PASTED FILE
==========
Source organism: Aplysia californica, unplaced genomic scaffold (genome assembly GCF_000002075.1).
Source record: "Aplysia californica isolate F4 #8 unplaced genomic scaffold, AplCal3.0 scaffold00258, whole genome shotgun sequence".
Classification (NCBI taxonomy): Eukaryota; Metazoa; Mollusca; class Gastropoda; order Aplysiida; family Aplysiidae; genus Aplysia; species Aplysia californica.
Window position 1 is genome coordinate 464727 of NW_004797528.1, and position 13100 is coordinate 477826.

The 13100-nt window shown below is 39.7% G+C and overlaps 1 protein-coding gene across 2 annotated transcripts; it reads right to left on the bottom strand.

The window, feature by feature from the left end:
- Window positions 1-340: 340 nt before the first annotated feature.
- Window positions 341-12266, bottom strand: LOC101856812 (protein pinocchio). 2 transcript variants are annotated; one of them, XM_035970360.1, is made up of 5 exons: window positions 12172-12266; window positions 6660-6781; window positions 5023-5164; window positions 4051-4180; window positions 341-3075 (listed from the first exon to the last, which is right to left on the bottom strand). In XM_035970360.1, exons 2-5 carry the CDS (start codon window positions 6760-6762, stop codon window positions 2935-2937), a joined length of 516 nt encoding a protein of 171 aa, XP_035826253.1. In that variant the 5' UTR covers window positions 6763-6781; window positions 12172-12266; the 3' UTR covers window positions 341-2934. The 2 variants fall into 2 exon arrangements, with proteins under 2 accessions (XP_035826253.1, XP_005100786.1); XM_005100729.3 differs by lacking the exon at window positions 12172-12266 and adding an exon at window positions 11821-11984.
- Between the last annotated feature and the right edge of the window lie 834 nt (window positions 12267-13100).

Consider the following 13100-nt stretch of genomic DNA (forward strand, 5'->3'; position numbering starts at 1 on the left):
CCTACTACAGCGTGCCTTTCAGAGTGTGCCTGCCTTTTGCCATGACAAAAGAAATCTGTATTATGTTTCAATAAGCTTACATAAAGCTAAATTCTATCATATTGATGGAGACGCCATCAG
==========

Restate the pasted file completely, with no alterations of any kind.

Source organism: Aplysia californica, unplaced genomic scaffold (genome assembly GCF_000002075.1).
Source record: "Aplysia californica isolate F4 #8 unplaced genomic scaffold, AplCal3.0 scaffold00258, whole genome shotgun sequence".
Classification (NCBI taxonomy): Eukaryota; Metazoa; Mollusca; class Gastropoda; order Aplysiida; family Aplysiidae; genus Aplysia; species Aplysia californica.
Window position 1 is genome coordinate 464727 of NW_004797528.1, and position 13100 is coordinate 477826.

The 13100-nt window shown below is 39.7% G+C and overlaps 1 protein-coding gene across 2 annotated transcripts; it reads right to left on the bottom strand.

The window, feature by feature from the left end:
- Window positions 1-340: 340 nt before the first annotated feature.
- Window positions 341-12266, bottom strand: LOC101856812 (protein pinocchio). 2 transcript variants are annotated; one of them, XM_035970360.1, is made up of 5 exons: window positions 12172-12266; window positions 6660-6781; window positions 5023-5164; window positions 4051-4180; window positions 341-3075 (listed from the first exon to the last, which is right to left on the bottom strand). In XM_035970360.1, exons 2-5 carry the CDS (start codon window positions 6760-6762, stop codon window positions 2935-2937), a joined length of 516 nt encoding a protein of 171 aa, XP_035826253.1. In that variant the 5' UTR covers window positions 6763-6781; window positions 12172-12266; the 3' UTR covers window positions 341-2934. The 2 variants fall into 2 exon arrangements, with proteins under 2 accessions (XP_035826253.1, XP_005100786.1); XM_005100729.3 differs by lacking the exon at window positions 12172-12266 and adding an exon at window positions 11821-11984.
- Between the last annotated feature and the right edge of the window lie 834 nt (window positions 12267-13100).

Consider the following 13100-nt stretch of genomic DNA (forward strand, 5'->3'; position numbering starts at 1 on the left):
CCTACTACAGCGTGCCTTTCAGAGTGTGCCTGCCTTTTGCCATGACAAAAGAAATCTGTATTATGTTTCAATAAGCTTACATAAAGCTAAATTCTATCATATTGATGGAGACGCCATCAG